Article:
MSNBC is highlighting the date, 9/8/08, connecting it to the start of the Olympics on 8/8/08, as a way to signal what the network’s president, Phil Griffin, said “will be the final leg of the political race this year.” He added, “We making that Rachel’s debut.”
Just so you know I haven't dropped off the face of the planet, I've been busy this week visiting my family. I've got some posts planned about family relationships in The Dark Knight and questioning how we display strong female bodies.
Friday, August 15, 2008
When the Western World starts ignoring our skin colors and starts getting real, maybe we'll see these "miracle twin" stories for exactly what they are: living proof that it's time we rethink the concept of "race."
Ethnicity and culture will always be real, but the concept of race is not that straightforward. In America, there are some truths to face. We can start by facing a history many people are still too ashamed to talk about directly: slavery, miscegenation, class, caste and rape. Any American that looks at two siblings of different colors and is confused doesn't just reveal their ignorance of race, they show their lack of understanding of the history of this country, and where their own story fits into it.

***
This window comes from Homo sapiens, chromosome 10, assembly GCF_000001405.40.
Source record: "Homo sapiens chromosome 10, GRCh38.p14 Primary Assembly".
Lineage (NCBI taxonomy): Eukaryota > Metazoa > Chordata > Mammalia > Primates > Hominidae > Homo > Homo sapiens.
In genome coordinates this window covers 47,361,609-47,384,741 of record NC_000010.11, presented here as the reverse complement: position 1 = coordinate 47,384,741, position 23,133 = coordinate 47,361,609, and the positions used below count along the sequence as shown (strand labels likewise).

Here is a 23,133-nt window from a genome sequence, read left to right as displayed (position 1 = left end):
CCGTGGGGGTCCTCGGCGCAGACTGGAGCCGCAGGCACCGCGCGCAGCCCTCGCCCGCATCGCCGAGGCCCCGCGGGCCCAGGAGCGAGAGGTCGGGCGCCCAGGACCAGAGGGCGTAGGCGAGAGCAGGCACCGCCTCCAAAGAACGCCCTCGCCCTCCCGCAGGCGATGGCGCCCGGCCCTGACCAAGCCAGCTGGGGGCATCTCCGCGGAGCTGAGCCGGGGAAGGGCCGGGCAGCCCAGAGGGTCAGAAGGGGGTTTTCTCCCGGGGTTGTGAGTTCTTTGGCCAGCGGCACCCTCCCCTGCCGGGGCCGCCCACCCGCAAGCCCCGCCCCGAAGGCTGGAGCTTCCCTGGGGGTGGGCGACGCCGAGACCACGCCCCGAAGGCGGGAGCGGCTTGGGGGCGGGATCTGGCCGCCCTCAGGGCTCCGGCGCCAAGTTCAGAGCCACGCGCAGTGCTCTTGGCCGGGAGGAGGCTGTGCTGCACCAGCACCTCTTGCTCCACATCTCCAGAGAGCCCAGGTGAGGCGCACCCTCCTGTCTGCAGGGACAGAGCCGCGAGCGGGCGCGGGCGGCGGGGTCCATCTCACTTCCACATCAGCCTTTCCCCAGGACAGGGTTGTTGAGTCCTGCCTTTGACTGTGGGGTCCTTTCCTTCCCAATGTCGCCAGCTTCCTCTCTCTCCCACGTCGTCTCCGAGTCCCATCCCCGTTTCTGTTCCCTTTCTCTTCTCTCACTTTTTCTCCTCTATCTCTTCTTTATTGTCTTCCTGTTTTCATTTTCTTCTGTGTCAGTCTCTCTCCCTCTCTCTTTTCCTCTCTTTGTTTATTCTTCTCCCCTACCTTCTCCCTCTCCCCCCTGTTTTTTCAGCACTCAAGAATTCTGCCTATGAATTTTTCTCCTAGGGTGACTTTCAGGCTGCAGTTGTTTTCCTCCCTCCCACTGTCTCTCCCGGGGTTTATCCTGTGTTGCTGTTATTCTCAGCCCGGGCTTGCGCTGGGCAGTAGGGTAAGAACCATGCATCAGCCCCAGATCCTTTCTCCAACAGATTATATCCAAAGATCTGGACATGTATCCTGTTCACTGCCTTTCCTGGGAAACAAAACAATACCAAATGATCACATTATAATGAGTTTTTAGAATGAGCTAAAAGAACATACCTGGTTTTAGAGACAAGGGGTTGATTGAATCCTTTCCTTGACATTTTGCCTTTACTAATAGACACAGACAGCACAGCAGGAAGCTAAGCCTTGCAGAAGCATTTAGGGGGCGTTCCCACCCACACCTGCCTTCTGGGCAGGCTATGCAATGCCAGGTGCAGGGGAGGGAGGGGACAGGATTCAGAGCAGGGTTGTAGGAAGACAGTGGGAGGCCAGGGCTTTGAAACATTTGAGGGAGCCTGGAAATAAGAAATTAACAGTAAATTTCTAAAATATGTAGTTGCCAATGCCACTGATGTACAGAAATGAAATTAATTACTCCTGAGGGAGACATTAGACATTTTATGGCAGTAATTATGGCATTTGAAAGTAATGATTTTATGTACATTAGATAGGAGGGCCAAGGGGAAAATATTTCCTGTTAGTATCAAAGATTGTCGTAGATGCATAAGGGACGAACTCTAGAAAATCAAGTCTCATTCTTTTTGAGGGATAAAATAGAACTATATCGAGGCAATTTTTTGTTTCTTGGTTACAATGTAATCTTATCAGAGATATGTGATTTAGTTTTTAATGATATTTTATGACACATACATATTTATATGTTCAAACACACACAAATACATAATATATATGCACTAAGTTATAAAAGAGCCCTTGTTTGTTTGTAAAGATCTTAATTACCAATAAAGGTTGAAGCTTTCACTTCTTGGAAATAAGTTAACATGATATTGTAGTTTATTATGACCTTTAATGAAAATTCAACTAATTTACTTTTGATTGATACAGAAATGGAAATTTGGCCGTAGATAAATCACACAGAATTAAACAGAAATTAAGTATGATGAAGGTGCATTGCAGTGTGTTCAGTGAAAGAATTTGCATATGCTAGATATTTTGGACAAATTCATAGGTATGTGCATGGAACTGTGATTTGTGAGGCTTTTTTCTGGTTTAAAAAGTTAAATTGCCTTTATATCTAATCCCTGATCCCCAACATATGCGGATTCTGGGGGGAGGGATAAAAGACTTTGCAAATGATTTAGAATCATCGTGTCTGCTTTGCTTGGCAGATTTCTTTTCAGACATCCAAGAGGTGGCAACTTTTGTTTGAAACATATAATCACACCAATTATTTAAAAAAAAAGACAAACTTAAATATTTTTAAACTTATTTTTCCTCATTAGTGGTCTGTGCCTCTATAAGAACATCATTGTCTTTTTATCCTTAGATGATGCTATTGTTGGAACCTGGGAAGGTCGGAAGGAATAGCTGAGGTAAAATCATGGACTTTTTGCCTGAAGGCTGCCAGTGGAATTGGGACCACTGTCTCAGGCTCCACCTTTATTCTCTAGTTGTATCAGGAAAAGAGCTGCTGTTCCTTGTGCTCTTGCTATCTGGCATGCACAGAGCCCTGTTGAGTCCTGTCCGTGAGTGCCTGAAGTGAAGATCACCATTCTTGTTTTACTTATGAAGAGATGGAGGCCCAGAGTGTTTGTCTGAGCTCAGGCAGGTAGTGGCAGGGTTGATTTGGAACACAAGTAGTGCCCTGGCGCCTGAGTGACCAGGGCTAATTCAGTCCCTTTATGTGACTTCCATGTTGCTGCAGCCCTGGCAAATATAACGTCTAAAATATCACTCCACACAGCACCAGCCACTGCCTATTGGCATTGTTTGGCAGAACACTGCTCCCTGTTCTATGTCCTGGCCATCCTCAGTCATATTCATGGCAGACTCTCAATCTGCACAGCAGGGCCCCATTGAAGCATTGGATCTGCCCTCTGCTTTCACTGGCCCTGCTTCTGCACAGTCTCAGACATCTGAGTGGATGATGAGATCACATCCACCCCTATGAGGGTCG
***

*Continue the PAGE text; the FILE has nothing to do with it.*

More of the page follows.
Thursday, August 14, 2008
Take that bitches -you can totally bake a cake and protect your country from the Nazis at the same time.
I'm sure we'll hear more about her service as the report becomes widely disseminated, but for now, let's celebrate the awesomeness that is Julia Child.
Wednesday, August 13, 2008
Turns out that Lin Miaoke, aged 9, actually stood in front of the massive audience and sang while the voice of Yang Peiyi, aged 7, "who had won a gruelling competition to perform the anthem, a patriotic song called 'Hymn to the Motherland'" was being broadcast.
The reason behind this? Yang Peiyi was found unsuitable for the role because of her teeth, although her voice was deemed perfect.
Worse than that:
Mr Chen said the initial hopefuls to sing the anthem had been reduced to ten,
and one, a ten-year-old, had originally been chosen for the quality of her
voice. But she, too, had fallen by the wayside because she was not "cute"
So Yang Peiyi got her chance to sing, although she was not allowed to appear in the opening ceremonies.
"The main consideration was the national interest," [the ceremony's musical
designer, Chen Qigang] said. "The child on the screen should be flawless in
image, in her internal feelings, and in her expression. In the matter of her
voice, Yang Peiyi was flawless, in the unanimous opinion of all the members of
Yeah, Yang Peiyi. You sang with a flawless voice. But even that kind of perfection isn't enough to represent China. I think it's awful that girls as young as 7 are being taught that they just aren't good enough because of a physical imperfection. Nevermind your talents! You don't have the looks to match. And looks, really, are all that matter.
They're starting discussions in their forum specifically addressing issues facing women PF bloggers. It sounds pretty interesting and is a great resource for someone wanting to start reading more about personal finance or start their own site. Trust me, if you read personal finance blogs on a regular basis, it'll help you be more aware of where your income goes and ways to improve your financial situation.
Here are some of my own favorite women-authored personal finance/frugal living blogs: